Standouts in this supporting cast are the daughters and their beloveds. Weil’s nebbish tailor is full of physicality and takes the song Miracle of Miracles to new heights. Weyn’s heartfelt expression of gratitude and love for both her father and her husband-to-be is genuinely touching. Froch’s Hodel has her moment in the beautiful sung Far From The Home I Love. Powers is naively cute as the innocent Chava, who is the one that breaks the most away from tradition.
Uzal as Golde is the first Hispanic actress to play the role of the headstrong wife and mother. Born and raised in Madrid, Spain, she now lives in New York. Her Golde lacks any underlying softness, instead is stern and cold throughout. Golde, yes, should be the traditional rock, but hard as stone? There’s a slight glimpse near the end of the Second Act.
Israeli choreographer Hofesh Schechter infuses the show with folk and traditional dances. One of the highlights of some of the most beautiful dance moments arrives in the second act as Teyve recalls his younger daughter Chava. Schechter brings down a scrim to create a dreamlike atmosphere. Three girls in traditional dress tell the story of a girl becoming a woman in fluid and soft gestures.
There are other wonderful choreographic moments, but this Fiddler is not without its flaws.
The amazing Bottle Dance, always a highlight, this time didn’t mesmerize. Perhaps it is because the magic is lost when you can decipher that the glass bottles aren’t being balanced at all but rigged to stay atop the hats. So, there was really no balance skill needed at all. (This is what happens when you sit too close to the stage – the same as watching a magic show, I suppose.) And the fiddler never actual plays on the roof. In fact, this fiddler doesn’t play at all, which seems to dilute the metaphor when Teyve says, the fiddler is “trying to scratch out a pleasant simple tune without breaking his neck.” He’s a metaphor for the strength of tradition, but often unbalanced on the roof, he can easily fall. But he isn’t on the roof nor playing — the sound is coming from the orchestra pit. Why not a real fiddler? Why not a small incline upstage?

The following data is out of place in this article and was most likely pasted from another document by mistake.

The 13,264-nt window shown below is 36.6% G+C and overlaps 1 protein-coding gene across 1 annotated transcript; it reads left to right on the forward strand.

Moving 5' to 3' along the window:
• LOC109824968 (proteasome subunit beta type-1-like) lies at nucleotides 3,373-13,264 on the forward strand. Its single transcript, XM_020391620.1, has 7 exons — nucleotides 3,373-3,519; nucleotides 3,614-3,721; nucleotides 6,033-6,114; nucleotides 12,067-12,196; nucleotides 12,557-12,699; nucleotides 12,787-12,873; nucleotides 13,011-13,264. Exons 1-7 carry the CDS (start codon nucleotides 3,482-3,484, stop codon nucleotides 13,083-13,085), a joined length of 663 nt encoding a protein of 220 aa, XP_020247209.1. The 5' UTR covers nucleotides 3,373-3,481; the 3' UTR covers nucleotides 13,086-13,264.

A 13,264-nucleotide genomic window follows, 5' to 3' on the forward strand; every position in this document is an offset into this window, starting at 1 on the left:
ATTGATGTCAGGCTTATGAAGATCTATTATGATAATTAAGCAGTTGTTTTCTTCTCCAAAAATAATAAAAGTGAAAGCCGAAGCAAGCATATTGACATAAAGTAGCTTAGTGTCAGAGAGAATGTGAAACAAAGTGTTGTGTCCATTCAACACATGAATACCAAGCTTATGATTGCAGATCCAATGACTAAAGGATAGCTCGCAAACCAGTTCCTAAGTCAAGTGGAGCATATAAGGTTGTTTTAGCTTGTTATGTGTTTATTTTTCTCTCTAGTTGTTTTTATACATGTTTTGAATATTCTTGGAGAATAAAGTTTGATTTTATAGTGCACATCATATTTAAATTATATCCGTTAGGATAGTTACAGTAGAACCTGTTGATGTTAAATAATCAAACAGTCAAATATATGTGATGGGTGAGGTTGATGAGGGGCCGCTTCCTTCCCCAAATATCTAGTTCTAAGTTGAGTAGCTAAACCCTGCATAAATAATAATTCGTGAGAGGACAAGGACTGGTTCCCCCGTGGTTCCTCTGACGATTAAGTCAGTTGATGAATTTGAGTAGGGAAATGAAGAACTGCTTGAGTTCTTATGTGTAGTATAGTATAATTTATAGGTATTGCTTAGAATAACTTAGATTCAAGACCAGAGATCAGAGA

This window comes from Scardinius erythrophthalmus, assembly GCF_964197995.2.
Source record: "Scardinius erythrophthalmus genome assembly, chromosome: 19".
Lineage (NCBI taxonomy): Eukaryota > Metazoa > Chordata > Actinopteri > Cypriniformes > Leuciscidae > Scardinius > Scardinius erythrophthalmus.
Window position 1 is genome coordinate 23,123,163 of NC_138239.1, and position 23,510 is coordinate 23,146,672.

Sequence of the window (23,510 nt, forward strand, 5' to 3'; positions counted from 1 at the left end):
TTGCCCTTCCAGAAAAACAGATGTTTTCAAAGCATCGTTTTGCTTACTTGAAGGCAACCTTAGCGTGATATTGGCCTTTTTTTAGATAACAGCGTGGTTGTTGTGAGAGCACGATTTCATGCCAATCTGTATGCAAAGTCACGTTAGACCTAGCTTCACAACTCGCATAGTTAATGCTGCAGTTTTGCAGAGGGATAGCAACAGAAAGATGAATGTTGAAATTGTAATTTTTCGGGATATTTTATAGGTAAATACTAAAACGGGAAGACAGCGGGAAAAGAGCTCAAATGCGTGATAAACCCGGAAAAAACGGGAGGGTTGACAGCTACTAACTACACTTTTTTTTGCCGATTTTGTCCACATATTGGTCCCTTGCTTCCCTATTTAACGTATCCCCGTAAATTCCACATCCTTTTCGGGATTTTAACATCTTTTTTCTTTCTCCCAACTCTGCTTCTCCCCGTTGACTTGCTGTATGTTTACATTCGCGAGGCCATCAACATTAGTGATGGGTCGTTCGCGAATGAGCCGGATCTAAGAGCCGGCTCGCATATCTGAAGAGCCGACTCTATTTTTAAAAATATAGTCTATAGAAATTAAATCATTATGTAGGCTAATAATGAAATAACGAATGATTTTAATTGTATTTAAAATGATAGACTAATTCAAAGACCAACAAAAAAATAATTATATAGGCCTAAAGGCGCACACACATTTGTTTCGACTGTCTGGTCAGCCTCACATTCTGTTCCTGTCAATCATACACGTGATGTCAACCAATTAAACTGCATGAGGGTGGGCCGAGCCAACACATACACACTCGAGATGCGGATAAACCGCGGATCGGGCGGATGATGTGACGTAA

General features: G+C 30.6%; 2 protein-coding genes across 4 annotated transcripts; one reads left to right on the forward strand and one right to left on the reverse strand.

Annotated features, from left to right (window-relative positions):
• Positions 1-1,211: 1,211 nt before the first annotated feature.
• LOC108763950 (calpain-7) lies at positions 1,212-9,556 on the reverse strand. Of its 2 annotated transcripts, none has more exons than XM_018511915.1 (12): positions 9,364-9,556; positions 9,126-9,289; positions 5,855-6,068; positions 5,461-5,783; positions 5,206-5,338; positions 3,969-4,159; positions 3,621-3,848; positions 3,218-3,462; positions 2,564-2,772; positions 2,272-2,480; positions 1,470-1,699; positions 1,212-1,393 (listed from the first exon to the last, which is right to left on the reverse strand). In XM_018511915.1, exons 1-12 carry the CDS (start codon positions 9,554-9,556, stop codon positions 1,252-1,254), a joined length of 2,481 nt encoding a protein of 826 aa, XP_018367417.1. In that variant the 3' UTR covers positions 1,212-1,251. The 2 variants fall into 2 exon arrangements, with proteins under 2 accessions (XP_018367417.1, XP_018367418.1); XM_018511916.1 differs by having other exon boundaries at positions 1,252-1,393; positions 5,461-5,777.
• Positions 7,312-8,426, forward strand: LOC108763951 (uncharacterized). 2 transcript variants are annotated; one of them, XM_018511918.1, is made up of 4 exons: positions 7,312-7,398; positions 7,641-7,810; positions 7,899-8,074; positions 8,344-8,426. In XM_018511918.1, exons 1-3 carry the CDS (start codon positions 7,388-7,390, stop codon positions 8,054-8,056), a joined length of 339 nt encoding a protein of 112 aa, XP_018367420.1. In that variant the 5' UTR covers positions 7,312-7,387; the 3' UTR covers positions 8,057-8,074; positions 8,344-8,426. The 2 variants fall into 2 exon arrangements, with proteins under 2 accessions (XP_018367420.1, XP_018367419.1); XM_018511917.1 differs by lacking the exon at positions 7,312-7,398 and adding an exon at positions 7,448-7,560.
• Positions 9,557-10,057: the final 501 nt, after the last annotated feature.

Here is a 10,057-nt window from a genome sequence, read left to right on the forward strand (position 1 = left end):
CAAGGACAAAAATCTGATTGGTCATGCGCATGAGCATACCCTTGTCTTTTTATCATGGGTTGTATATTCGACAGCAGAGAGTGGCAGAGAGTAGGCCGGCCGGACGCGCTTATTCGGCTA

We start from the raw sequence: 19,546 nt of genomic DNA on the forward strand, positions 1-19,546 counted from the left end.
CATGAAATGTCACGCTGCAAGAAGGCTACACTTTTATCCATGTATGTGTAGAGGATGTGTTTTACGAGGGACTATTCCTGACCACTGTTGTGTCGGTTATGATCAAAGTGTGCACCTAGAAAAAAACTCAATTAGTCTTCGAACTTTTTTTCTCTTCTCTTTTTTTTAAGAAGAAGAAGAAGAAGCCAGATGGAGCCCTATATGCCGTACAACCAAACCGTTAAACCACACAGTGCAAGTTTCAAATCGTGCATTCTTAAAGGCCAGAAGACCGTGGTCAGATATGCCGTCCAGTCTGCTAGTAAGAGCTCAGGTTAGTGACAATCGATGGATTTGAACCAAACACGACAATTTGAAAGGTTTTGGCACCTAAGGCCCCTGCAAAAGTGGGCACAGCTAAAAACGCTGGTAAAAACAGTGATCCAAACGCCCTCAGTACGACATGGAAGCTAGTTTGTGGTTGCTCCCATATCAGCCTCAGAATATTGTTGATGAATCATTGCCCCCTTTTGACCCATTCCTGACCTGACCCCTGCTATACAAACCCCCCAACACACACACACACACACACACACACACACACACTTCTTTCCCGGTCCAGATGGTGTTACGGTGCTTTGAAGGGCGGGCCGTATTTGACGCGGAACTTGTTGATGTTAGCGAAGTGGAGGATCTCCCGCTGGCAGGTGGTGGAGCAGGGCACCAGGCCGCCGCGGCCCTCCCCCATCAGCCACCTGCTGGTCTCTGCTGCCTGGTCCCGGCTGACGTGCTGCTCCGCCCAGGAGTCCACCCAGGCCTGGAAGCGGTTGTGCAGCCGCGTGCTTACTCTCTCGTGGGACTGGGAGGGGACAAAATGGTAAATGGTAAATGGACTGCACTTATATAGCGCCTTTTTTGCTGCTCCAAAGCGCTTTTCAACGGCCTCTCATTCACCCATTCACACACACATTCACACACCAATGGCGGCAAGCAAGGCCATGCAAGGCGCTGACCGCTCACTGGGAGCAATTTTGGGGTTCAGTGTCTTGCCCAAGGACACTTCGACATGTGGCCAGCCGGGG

Teyve’s Dream seems to be part of another show, a Cirque du Soleil-ish spectacle with giant Julie Taymor-esque figures on stilts. It’s extravagant alright, and oddly overdone, but let’s give it a hand for originality.
But back to what does work.
Michael Yeargan’s design thankfully stays away from the sets du jour, meaning projections, and relies instead on minimalistic pieces such as cutouts of lighted houses hung from the fly system.
The minimal set design keeps the focus on the wonderful book by Joseph Stein and Jerry Bock’s timeless music, which had the audience singing along to tunes that have become part of American culture: Sunrise, Sunset; Matchmaker, Matchmaker; and If I Were a Rich Man.
That’s the tradition of Fiddler, those gorgeous songs, that wonderful story, and a timeless treasure that deserves this fresh and refreshing look.
Fiddler on the Roof runs through March 3 at the Broward Center for the Performing Arts, 201 SW Fifth Avenue, Fort Lauderdale, as part of the Broadway Across America series. Performances are 8 p.m. Tuesdays through Saturdays; 2 p.m. Saturdays; 1 p.m. and 6:30 p.m. Sundays. Runs 3 hours including one intermission. Tickets are $35 to $125. For tickets visit www.browardcenter.org; by phone 954-462-0222.